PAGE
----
“If you build for yourself, you’ll always have product-market fit.” — Naval Ravikant
When you’re exploring the startup ecosystem, one term that you will discover sooner or later is Product Market Fit. It’s the holy grail of early-stage ventures and seems like the secret essence every startup is chasing. But what truly constitutes product market fit? And how can your early venture get there? This article discusses the fundamentals of the Produkt Market Fit equation with practical takeaways for founders.
Marc Andreessen defines Product Market Fit (PMF) as following:
“The customers are buying the product just as fast as you can make it — or usage is growing just as fast as you can add more servers. Money from customers is piling up in your company checking account. You’re hiring sales and customer support staff as fast as you can.”
In other words, product market fit is a seemingly magic state of any company to the point where you’ve developed the right product for the right market in a way that fulfills an immediate customer pain point which ultimately drives superior demand.
As mentioned, Product Market Fit can make the difference between success and failure for startups. According to thought-leaders like Michael Seibel, there is a huge divide between highly successful startups, fairly successful startups and plain out failing startups. The differentiator? The state of Product Market Fit. Hence, finding PMF should be the single biggest objective for any early-stage startup.
Although there are many exciting tasks, projects and ideas to pursue with never-ending todo lists, it’s crucial for founders to put first things first. And in the context of startups, this is finding product market fit.
Marc Andreessen famously described the three core elements to any startup: Product, Market & Team. Naturally, the question arises of which element correlates most with startup success.
Product and market are difficult to assess, especially in the early days due to lacking exploration of both, that’s why many early-stage investors focus nearly exclusively on the team. A team is not necessarily evaluated based on experience (especially in tech) but on its ability to produce a product that serves a market need. No startup starts out by having found Product Market Fit, however, the competence of the team is a major determinant for startup success.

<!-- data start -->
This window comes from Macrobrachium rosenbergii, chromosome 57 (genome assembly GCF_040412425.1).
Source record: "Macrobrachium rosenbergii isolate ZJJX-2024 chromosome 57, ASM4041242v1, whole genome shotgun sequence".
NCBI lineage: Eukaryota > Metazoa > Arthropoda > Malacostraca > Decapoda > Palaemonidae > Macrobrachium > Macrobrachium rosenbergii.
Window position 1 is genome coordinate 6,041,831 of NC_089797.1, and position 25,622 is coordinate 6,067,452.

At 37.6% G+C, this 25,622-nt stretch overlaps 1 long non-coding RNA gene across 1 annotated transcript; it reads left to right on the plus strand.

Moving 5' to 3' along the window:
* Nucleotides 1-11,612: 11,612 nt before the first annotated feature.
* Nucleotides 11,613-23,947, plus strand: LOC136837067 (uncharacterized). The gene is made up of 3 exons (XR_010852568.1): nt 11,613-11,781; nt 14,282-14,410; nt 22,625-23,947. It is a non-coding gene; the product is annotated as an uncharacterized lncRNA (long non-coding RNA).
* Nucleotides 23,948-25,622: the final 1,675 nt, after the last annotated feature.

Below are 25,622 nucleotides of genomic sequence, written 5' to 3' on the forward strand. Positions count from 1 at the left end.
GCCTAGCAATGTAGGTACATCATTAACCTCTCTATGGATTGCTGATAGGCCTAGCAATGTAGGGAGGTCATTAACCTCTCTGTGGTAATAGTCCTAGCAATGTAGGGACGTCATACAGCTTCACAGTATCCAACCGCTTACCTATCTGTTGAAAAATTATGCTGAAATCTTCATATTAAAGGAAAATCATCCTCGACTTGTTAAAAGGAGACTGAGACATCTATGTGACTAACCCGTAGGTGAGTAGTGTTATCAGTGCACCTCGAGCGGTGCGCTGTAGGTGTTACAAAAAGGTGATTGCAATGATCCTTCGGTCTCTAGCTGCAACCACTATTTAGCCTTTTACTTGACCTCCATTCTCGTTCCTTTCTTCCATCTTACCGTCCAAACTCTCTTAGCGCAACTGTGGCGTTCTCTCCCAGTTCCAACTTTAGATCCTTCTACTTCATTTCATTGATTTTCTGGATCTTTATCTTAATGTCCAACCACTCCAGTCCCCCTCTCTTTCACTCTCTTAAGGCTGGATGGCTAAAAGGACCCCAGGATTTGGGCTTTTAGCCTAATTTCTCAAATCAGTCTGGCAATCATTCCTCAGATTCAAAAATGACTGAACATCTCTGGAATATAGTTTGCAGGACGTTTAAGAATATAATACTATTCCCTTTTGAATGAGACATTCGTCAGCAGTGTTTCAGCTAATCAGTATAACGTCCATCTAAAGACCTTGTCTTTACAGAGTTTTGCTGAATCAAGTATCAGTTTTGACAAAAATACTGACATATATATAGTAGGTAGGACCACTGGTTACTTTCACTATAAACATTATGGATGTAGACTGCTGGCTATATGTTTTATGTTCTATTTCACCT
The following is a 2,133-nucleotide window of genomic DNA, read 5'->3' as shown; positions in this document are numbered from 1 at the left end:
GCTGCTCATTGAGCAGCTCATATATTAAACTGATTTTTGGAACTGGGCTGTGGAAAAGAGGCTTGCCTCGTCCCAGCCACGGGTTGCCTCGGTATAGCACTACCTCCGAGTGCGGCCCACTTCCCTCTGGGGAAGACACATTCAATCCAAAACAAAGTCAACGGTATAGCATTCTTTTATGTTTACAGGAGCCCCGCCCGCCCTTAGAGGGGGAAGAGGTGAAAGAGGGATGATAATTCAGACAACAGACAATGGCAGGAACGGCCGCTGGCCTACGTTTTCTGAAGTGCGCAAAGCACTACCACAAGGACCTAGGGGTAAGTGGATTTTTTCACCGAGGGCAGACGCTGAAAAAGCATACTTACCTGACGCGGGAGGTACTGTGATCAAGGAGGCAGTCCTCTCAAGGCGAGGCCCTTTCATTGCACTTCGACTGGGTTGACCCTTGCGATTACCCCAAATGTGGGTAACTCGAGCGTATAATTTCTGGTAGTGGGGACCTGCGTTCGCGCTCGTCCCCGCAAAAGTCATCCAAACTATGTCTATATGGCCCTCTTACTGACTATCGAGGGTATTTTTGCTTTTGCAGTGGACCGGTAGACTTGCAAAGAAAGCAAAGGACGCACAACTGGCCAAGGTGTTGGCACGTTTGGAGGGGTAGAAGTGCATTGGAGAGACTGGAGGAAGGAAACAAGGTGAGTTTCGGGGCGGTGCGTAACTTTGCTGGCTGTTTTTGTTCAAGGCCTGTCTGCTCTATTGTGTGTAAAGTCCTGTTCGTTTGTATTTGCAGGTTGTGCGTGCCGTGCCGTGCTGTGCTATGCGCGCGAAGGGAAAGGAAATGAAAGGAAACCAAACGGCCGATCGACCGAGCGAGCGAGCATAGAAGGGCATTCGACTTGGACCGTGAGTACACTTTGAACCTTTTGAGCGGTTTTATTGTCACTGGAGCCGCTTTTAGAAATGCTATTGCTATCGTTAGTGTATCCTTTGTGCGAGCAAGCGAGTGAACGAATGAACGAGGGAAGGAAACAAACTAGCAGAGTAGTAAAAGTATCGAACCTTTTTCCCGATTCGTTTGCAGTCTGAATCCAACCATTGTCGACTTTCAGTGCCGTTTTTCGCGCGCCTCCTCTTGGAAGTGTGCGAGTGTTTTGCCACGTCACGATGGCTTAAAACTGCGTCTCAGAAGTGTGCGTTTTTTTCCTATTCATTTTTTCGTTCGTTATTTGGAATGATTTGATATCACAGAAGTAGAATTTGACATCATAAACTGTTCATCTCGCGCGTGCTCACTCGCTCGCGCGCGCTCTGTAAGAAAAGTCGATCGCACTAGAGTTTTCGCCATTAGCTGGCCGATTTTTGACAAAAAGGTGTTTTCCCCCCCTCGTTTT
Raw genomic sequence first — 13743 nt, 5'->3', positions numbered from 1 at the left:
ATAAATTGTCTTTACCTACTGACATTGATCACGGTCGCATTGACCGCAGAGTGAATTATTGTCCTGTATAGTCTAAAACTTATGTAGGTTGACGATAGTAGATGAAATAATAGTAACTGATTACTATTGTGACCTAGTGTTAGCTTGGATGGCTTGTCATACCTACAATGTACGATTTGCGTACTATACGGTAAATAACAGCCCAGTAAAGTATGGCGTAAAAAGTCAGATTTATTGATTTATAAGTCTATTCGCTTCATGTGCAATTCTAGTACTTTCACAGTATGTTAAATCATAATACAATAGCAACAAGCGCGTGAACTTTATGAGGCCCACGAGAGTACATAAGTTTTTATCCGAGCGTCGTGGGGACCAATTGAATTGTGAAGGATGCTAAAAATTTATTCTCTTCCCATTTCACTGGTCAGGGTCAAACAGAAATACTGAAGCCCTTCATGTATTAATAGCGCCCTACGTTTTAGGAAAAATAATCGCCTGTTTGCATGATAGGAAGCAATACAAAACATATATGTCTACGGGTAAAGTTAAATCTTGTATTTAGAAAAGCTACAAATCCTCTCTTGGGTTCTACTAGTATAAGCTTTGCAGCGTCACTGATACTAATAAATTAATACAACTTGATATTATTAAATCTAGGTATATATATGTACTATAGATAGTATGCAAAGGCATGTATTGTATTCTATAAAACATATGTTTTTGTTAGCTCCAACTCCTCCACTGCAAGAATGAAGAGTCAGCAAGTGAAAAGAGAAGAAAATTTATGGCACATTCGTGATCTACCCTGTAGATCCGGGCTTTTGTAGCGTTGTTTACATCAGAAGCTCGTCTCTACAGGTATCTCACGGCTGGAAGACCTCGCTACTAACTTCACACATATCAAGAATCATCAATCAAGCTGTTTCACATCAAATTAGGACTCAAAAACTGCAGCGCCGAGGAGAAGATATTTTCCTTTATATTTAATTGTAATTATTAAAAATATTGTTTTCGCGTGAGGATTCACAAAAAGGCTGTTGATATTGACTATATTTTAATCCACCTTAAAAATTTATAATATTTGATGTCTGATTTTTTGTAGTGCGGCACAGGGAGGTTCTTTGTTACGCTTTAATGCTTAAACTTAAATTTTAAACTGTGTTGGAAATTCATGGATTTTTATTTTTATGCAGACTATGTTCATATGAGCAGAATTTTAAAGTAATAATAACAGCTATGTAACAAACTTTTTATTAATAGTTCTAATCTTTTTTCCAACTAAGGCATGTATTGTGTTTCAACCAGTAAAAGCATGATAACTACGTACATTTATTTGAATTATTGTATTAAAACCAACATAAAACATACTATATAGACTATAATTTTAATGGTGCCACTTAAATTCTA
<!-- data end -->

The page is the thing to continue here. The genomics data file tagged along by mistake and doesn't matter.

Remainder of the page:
Next, the product is another success factor. How polished is your product? Is it easy to use? Are customers engaging with it frequently? Product quality is required to satisfy a market need, however, it’s important to keep in mind:
A bad product can be successful in a great market while a great product cannot be successful in a bad market.
This leads us to the most important driver for startup success: The market. The market is what ultimately decides how successful a startup can be. But what makes a good market?
“The aim of the wise is not to secure pleasure, but to avoid pain.” — Aristotle
There is a metaphor cited often which is finding customers who have their hair on fire. This essentially means that your goal is to identify customers that have an immediate and painful problem. If your hair is on fire, you don’t care about finding a new pair of shoes that match your outfit, you only care about putting out the fire. This metaphor helps guide your search for customers: Who is having immediate pain?
In essence, the way to find product market fit is an iterative process. This means you will come up with different versions of ideal customers, problems to solve, and product solutions that are tested in the real world. It’s important to make the iteration loop as quickly as possible to accelerate the speed at which you potentially find product market fit.
However, the most important aspect in the product market fit process is the customer development process. You need to talk to customers to understand who has “their hair on fire”. Identify the right customers with a pressing problem in search of a solution will be your guiding compass in the pursuit of product market fit. Steve Blank has many great resources on how to structure a customer development process in his book “The Four Steps to Epiphany”.
At startups, we like to measure things. It’s important for us to know what metric to optimize for to drive real progress. Luckily, there is one indicator you can measure to quantify product market fit which has been made known by Superhuman’s founder Rahul Vohra.
Ask your users how they’d feel if they could no longer use your product. The group that answers ‘very disappointed’ will unlock product/market fit.
This simple question reveals objective insights into how close you are to your pursuit of product market fit. Further, taking a closer look at how the answers vary split by customer segments will show you a clear picture of which groups to double down on.
As we’ve learned in this article, product market fit is the single objective any startup should optimize for. This journey starts with the question of which market to focus on. This can be answered by finding customers who have their “hair on fire”. Further, the product market fit metric can be quantified by a simple product survey which allows you to systematically optimize for that metric which ultimately allows you to thrive in any market.
This post is an accumulation of great thought pieces from Michael Seibel, Marc Andreessen, and Rahul Vohra. Make sure to have a look at the original work if you want to explore this topic deeper.